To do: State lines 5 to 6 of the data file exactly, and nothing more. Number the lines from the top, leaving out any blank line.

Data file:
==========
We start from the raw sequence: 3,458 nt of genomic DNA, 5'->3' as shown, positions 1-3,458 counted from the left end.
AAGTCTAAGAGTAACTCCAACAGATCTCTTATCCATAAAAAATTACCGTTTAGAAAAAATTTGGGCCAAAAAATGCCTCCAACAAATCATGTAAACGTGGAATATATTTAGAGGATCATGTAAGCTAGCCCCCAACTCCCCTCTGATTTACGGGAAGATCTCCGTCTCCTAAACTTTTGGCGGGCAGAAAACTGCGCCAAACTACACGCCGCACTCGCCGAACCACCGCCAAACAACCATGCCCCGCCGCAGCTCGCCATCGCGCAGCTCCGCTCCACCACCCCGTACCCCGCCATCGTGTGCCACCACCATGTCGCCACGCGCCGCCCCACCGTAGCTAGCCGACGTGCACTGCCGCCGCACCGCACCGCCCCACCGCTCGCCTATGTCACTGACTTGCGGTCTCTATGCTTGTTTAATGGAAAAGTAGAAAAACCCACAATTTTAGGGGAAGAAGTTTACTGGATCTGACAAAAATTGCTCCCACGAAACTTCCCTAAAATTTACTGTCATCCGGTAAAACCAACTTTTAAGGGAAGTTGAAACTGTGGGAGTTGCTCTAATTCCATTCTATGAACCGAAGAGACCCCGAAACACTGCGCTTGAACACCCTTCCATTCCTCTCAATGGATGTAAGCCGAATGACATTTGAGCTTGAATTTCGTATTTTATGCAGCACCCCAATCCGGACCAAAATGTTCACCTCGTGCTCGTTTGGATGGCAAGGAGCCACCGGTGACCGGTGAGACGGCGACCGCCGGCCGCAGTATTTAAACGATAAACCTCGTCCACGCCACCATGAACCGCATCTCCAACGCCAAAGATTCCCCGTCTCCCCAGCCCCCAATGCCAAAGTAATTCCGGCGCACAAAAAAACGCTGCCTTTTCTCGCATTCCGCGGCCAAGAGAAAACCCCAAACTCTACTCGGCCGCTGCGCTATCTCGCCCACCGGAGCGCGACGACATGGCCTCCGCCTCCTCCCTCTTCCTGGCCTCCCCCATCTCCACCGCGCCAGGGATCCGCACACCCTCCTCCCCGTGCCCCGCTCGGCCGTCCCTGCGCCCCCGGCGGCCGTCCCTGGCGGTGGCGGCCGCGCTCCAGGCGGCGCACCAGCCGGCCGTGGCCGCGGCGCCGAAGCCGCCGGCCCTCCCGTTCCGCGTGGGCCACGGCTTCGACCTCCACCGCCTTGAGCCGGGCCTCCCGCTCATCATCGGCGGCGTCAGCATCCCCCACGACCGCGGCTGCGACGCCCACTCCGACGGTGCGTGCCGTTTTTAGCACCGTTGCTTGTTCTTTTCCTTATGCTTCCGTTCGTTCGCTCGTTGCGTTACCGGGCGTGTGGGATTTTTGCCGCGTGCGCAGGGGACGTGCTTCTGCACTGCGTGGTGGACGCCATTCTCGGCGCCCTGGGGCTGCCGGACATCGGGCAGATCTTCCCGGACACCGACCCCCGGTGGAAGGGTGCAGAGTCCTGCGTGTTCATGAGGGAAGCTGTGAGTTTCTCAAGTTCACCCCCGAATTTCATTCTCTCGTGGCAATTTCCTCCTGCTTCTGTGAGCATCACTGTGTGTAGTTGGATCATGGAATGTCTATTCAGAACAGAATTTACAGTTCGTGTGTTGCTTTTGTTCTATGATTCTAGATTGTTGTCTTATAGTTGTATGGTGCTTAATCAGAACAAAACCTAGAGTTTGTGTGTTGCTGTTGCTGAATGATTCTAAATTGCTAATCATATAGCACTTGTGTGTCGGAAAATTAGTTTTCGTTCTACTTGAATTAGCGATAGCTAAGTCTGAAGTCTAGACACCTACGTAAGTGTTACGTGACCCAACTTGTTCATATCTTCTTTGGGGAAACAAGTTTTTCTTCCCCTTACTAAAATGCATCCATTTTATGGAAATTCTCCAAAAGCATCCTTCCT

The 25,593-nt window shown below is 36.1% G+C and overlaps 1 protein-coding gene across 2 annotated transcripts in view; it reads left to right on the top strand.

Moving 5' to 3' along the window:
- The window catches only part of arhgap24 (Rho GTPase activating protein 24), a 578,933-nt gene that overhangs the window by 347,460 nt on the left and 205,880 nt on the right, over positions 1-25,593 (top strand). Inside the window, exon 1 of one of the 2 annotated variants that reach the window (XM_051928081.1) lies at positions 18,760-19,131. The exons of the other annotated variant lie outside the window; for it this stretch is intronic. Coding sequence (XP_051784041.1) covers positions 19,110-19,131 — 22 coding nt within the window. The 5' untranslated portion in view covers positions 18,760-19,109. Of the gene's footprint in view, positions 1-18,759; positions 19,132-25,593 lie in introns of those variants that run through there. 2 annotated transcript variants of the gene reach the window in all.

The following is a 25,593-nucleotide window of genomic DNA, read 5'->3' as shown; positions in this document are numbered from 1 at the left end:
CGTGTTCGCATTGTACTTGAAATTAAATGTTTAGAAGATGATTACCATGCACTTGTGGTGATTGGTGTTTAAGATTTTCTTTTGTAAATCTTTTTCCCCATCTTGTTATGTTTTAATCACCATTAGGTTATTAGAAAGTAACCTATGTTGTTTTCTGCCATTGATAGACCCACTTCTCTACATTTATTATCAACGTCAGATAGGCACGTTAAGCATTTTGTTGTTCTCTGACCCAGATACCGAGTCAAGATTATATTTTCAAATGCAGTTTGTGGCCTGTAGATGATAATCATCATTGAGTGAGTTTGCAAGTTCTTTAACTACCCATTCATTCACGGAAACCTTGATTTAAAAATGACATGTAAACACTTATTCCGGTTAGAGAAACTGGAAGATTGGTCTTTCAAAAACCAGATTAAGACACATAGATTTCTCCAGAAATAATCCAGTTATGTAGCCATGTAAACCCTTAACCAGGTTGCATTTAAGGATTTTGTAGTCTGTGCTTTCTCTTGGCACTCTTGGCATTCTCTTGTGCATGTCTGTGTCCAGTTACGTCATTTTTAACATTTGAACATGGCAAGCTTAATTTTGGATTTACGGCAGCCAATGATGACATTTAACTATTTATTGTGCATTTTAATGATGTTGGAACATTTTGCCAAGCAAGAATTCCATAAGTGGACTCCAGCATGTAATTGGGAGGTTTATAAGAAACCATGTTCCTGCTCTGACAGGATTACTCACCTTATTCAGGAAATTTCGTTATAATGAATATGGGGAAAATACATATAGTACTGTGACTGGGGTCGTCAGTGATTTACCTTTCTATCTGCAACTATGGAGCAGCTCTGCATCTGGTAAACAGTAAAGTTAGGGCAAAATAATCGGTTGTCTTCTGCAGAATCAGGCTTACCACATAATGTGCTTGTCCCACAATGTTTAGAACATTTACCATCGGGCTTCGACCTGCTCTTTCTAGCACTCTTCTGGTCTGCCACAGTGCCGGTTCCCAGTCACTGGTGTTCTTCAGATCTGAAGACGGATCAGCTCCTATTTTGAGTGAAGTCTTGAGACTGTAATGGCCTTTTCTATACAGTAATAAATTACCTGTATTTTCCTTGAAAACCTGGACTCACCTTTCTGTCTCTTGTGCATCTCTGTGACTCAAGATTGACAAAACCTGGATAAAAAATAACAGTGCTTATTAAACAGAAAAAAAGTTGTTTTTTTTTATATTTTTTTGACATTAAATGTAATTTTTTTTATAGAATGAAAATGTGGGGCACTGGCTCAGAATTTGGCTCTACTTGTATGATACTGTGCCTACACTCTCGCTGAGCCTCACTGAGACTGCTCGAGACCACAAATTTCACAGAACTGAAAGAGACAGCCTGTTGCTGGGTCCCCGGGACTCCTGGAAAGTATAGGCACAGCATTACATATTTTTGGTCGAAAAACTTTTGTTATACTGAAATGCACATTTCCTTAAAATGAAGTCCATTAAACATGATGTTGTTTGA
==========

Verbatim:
- The window catches only part of arhgap24 (Rho GTPase activating protein 24), a 578,933-nt gene that overhangs the window by 347,460 nt on the left and 205,880 nt on the right, over positions 1-25,593 (top strand). Inside the window, exon 1 of one of the 2 annotated variants that reach the window (XM_051928081.1) lies at positions 18,760-19,131. The exons of the other annotated variant lie outside the window; for it this stretch is intronic. Coding sequence (XP_051784041.1) covers positions 19,110-19,131 — 22 coding nt within the window. The 5' untranslated portion in view covers positions 18,760-19,109. Of the gene's footprint in view, positions 1-18,759; positions 19,132-25,593 lie in introns of those variants that run through there. 2 annotated transcript variants of the gene reach the window in all.

The following is a 25,593-nucleotide window of genomic DNA, read 5'->3' as shown; positions in this document are numbered from 1 at the left end: